I have never been convinced by bibliometrics, viewing it as something between black magic and a shell game. The fact that Scopus is owned by Elsevier didn’t exactly help either.
It’s been my view that all these attempts to measure impact are flawed and incorporate unconscious bias against researchers who work at less prestigious institutions an perhaps do not publish mainly in English.
The reasons for this are complex, but I suspect it is in part because the reviewers and editorial boards tend to be drawn from a small number of anglophone institutions who tend to favour researchers working in institutions known to them.
And twenty years ago, they might have had a point. Computing resources were expensive and access to libraries and journals was difficult outside of institutions that did not take a full range of journals. (When I was a researcher forty years or more ago, I had an Inter Library Loan allowance to cover gaps in my home institution’s journal collection, but it did mean the process of reviewing the literature on a topic could be tedious as one waited for the loan article to arrive and then inevitably had to request another two.)
Nowadays it’s easier. Most laptops are powerful enough to run quite complex data analyses, R is public domain and a cornucopia of tools and techniques, online access to journals is relatively easy, and if there’s a problem getting hold of something, you can always hope the lead author is on Researchgate or Academia.edu and amenable to providing an electronic offprint.
But searching the literature is still much the same. One starts with a search engine and a query,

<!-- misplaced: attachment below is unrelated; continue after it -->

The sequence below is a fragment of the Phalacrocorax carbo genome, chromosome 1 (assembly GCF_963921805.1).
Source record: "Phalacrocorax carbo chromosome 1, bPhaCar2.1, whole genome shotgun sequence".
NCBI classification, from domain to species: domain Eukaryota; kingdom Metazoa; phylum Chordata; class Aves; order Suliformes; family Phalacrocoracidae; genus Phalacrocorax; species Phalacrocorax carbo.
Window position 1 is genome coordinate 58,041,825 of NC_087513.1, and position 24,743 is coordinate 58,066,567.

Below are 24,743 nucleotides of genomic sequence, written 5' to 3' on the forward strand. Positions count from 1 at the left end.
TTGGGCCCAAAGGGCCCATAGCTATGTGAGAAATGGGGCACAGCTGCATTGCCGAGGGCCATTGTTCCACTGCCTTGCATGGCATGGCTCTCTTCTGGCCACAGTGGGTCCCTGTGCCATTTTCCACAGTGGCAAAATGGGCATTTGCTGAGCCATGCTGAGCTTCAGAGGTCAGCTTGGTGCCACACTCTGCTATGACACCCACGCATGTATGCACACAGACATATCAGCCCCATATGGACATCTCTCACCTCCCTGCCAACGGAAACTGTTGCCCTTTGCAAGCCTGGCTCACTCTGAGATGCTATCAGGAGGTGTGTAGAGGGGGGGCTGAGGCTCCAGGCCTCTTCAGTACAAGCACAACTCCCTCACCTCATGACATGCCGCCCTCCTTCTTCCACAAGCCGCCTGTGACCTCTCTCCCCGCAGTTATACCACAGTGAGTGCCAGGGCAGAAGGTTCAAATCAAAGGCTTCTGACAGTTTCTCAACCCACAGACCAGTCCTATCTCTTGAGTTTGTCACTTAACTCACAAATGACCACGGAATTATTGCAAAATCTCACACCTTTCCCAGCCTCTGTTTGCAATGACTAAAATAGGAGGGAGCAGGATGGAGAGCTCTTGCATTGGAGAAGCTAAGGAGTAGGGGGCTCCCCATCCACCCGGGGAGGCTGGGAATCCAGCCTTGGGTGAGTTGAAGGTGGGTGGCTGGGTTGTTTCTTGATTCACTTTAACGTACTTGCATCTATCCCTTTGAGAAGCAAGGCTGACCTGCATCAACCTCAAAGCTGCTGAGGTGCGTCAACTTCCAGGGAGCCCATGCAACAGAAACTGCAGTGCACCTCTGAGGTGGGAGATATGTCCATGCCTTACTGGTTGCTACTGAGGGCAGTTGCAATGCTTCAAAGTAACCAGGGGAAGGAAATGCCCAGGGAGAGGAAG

Usually it’s Google, but it could be Bing or Kagi, all of which make use of large language models, with Bing being the most reliant on a large language model.
Let’s say I was doing some fecal analysis at an archaeological site - old latrines and their deposits provide a host of information about what people ate, even if the contents are not the nicest to work with, and I had discovered a lot of raspberry seeds.
Raspberries do grow wild in Europe, so I might wish to know if they were cultivated, or gathered wild.
So a reasonable first query would be ‘when were raspberries first cultivated in Europe’
I’d expect then to search for sources for the results, perhaps the results of other fecal analyses, but as part of the search process, the first results would be crucial. I ran the same query on the AI Enabled Bing, Google, Kagi, and as a control on the old school Yandex search engine.
The results are, shall we say, inconsistent.
Bing, even though it quotes a less reliable source is possibly the most accurate. There’s a lot of evidence for fruit cultivation starting in monastery gardens across Europe from the 12th century onwards.
Kagi is helpful, Google less so and Yandex simply goes for wikipedia, whch is as good a solution as any.
None of them mentioned cesspits, so I reran the exercise specifically mentioning cesspits in the hope of getting more focused results.
When asked about raspberry seeds being found in cesspits most of the found the same content although only Kagi found detailed research, although Bing made a creditable attempt.
And what does this mean for research citation?
I’m not sure, but the differences suggest that the various large language models have biases, and probably it’s best at the moment to run literature searches on multiple search engines ...